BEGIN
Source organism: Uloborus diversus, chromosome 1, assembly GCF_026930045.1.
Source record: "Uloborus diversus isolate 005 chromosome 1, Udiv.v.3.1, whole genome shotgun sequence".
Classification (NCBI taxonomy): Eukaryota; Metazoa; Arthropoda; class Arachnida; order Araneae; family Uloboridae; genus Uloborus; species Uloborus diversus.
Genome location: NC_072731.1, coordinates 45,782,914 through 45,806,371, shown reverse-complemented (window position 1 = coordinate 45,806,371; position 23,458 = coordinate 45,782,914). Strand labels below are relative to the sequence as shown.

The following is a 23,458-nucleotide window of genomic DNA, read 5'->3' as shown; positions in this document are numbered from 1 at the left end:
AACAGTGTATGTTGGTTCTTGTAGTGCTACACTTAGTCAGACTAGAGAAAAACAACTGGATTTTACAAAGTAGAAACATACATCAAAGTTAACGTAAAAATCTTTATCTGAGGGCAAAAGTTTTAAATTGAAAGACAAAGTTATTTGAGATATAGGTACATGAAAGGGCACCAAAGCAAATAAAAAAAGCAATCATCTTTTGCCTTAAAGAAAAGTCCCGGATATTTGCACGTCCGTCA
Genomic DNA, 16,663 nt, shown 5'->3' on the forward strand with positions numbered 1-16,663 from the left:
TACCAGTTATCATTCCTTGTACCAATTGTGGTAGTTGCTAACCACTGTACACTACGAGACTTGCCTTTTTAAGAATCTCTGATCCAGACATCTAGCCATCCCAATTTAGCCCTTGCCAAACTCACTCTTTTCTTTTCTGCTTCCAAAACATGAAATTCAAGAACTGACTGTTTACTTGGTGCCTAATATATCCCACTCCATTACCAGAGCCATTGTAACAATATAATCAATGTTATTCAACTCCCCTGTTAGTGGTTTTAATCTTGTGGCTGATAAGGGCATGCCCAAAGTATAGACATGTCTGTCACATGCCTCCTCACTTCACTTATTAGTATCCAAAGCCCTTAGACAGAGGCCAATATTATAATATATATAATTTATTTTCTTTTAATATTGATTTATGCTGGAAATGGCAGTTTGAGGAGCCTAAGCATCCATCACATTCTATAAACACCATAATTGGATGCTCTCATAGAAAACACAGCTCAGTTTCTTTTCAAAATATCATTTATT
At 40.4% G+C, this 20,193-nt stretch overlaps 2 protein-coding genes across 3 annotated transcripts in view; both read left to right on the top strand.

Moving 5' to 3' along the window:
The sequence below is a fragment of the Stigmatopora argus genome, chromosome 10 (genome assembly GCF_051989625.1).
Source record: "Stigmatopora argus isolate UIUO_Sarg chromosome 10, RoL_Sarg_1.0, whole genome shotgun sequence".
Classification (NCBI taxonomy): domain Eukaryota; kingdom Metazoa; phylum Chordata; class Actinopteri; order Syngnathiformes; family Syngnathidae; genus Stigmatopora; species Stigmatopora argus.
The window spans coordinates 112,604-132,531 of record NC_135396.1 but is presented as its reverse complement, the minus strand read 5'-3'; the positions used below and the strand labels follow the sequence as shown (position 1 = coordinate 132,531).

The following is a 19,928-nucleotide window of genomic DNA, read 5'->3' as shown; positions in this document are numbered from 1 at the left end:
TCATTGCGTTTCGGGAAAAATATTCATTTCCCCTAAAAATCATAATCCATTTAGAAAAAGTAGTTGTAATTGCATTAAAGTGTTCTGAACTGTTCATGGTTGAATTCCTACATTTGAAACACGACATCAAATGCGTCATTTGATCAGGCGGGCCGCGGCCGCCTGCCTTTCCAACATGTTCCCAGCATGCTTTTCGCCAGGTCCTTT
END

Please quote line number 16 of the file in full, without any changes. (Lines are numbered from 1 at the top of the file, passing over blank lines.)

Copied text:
TCATTGCGTTTCGGGAAAAATATTCATTTCCCCTAAAAATCATAATCCATTTAGAAAAAGTAGTTGTAATTGCATTAAAGTGTTCTGAACTGTTCATGGTTGAATTCCTACATTTGAAACACGACATCAAATGCGTCATTTGATCAGGCGGGCCGCGGCCGCCTGCCTTTCCAACATGTTCCCAGCATGCTTTTCGCCAGGTCCTTT